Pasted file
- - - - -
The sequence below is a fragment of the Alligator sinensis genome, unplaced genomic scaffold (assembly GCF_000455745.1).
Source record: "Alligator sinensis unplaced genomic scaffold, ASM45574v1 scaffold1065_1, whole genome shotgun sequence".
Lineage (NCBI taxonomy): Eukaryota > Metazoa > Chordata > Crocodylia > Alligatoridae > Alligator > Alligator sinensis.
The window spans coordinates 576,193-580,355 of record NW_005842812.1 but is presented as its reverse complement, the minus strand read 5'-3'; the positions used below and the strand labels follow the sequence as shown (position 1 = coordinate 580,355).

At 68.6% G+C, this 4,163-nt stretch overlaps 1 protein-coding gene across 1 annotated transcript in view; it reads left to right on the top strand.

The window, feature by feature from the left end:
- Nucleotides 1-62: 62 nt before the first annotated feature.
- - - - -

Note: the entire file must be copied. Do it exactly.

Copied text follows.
The sequence below is a fragment of the Alligator sinensis genome, unplaced genomic scaffold (assembly GCF_000455745.1).
Source record: "Alligator sinensis unplaced genomic scaffold, ASM45574v1 scaffold1065_1, whole genome shotgun sequence".
Lineage (NCBI taxonomy): Eukaryota > Metazoa > Chordata > Crocodylia > Alligatoridae > Alligator > Alligator sinensis.
The window spans coordinates 576,193-580,355 of record NW_005842812.1 but is presented as its reverse complement, the minus strand read 5'-3'; the positions used below and the strand labels follow the sequence as shown (position 1 = coordinate 580,355).

At 68.6% G+C, this 4,163-nt stretch overlaps 1 protein-coding gene across 1 annotated transcript in view; it reads left to right on the top strand.

The window, feature by feature from the left end:
- Nucleotides 1-62: 62 nt before the first annotated feature.